My top pick for cool new plant species? The media has called it grotesque and compared to an eyeless worm. And our friends at the Royal Botanic Gardens, Kew, in London described it as “the ugliest orchid in the world.”
The not-so-pretty Gastrodia agnicellus orchid is just one of the new discoveries and developments I’ve tracked recently, as curator of the Chicago Botanic Garden’s Mildred Plant Orchidarium. As a long-time aficionado and collector of orchids, I still geek out when researchers stumble on a species unknown to science.
Here are five of my favorite recent news stories on orchids:
Gastrodia agnicellus, by Rick Burian, courtesy of the Royal Botanic Gardens, Kew
Oh, it’s not that bad
In a humid rainforest in Madagascar, Kew researchers discovered Gastrodia agnicellus, a brown orchid that spends much of its life underground (cue the wallflower jokes). The media loved that Kew called it the world’s ugliest orchid. Researcher Johan Hermans, who discovered the species, told New Scientist: “I’m sure it’s mother thinks it’s very lovely.” All joking aside, we have a lot to learn about the life cycle of this leafless orchid and the fungi it needs to survive.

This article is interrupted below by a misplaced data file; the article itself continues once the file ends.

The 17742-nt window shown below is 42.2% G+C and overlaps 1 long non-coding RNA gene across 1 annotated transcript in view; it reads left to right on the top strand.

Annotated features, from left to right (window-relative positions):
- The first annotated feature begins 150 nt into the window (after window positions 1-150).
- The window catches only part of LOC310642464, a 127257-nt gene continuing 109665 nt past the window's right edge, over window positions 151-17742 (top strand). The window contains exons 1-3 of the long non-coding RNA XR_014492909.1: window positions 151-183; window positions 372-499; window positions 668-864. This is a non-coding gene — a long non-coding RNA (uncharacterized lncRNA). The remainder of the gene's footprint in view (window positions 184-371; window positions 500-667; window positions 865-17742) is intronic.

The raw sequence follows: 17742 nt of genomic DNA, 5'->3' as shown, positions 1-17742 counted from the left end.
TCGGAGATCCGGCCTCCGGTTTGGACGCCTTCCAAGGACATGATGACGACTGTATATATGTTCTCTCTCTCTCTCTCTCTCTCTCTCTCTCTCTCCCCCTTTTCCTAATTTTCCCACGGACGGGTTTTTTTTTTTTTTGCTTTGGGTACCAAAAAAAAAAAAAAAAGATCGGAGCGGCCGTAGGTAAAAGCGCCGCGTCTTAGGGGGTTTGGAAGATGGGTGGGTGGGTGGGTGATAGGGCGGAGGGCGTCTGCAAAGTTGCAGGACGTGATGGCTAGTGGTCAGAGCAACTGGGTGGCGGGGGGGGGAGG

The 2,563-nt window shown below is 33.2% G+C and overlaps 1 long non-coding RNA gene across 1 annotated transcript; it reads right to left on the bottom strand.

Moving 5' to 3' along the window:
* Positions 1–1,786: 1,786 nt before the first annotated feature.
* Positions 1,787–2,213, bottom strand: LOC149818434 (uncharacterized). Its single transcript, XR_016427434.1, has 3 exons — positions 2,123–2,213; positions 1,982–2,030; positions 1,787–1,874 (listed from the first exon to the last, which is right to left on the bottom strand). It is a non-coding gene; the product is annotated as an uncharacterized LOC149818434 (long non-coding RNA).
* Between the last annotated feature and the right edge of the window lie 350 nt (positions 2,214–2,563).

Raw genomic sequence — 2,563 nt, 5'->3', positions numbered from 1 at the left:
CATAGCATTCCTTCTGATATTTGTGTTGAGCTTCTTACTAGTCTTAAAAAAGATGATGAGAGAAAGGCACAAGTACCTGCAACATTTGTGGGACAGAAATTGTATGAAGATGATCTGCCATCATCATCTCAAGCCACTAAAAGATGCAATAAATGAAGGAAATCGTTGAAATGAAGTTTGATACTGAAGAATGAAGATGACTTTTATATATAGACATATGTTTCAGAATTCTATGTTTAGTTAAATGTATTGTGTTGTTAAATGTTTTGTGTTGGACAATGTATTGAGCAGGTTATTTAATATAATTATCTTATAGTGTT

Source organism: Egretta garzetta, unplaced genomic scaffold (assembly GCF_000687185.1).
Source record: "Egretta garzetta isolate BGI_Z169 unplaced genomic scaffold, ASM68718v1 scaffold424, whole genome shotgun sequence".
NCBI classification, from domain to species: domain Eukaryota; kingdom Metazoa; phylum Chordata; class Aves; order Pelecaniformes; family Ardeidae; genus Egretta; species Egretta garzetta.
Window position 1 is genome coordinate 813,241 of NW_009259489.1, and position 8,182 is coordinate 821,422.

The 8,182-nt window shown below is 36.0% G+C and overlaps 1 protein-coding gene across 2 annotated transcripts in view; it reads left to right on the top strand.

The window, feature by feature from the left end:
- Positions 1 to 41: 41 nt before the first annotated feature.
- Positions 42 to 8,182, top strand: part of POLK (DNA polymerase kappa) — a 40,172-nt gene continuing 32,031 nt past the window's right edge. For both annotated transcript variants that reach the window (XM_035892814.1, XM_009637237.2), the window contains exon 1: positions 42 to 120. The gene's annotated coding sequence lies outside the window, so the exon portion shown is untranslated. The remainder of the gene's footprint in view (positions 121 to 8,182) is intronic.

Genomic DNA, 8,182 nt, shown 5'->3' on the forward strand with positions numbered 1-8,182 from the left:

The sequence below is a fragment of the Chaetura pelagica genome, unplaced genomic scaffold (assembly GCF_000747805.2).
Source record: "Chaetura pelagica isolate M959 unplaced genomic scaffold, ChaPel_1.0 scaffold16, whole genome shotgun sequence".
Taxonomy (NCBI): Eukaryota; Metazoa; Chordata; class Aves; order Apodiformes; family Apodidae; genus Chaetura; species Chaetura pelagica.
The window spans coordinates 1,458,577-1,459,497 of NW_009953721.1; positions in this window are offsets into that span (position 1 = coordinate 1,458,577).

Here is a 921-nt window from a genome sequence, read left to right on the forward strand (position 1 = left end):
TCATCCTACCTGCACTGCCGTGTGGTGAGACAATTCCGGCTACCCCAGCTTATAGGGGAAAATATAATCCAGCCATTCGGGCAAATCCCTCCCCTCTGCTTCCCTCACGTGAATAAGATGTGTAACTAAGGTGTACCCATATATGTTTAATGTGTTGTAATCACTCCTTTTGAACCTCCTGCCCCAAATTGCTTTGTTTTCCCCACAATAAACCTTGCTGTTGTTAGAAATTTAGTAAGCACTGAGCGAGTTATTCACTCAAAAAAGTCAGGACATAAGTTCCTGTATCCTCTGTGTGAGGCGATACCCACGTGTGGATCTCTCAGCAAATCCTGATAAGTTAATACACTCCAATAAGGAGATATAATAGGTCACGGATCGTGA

The curious charm of Dracula
The Dracula genus, or group of related species, includes some of the oddest and most interesting orchids in the world. Among them are blooms that resemble a monkey’s face. That means, unfortunately, that Dracula orchids are often over collected or poached in the wild. So it’s great news that a new species, Dracula irmelinae, was discovered in the western Andes of Colombia. The Garden has a few Dracula orchids in the Orchidarium and will likely add more.
Rare orchid rediscovered
A Massachusetts state botanist was making his way through shrubby wetland thickets when a spot of bright orange caught his eye. In a tangle of branches, he had come across a crested fringed orchid (Platanthera cristata), which no one had seen in the state for nearly 20 years. It’s always a feel-good story to learn that a plant has been rediscovered anywhere in its range—and has not disappeared like so many others. Platanthera cristata is endangered in Illinois, found in only a few northern counties.
Graceful as a butterfly
In Laos, a gorgeous new orchid species was discovered. Paphiopedilum papilio-laticus, was dubbed papilio—Latin for butterfly—because two of its petals spread out like butterfly wings. In southeast Asia, Paphiopedilum orchids are rare or endangered in their native habitats. These singular orchids become targets of poachers as quickly as they are discovered. The Garden is collecting Paphiopedilum species, but only cultivated orchids that have often been bred for generations—and not collected in the wild.
A ghost of a chance
Last spring, we got a big surprise in the Garden’s Orchidarium—a spectacular, rare ghost orchid bloomed. It wasn’t expected to bloom for several years. The ghost orchid is exceptionally difficult to grow outside its natural environment in Florida and Cuba. The Garden is one of the few institutions in the world to cultivate Dendrophylax lindenii, known for its beauty and elusive nature.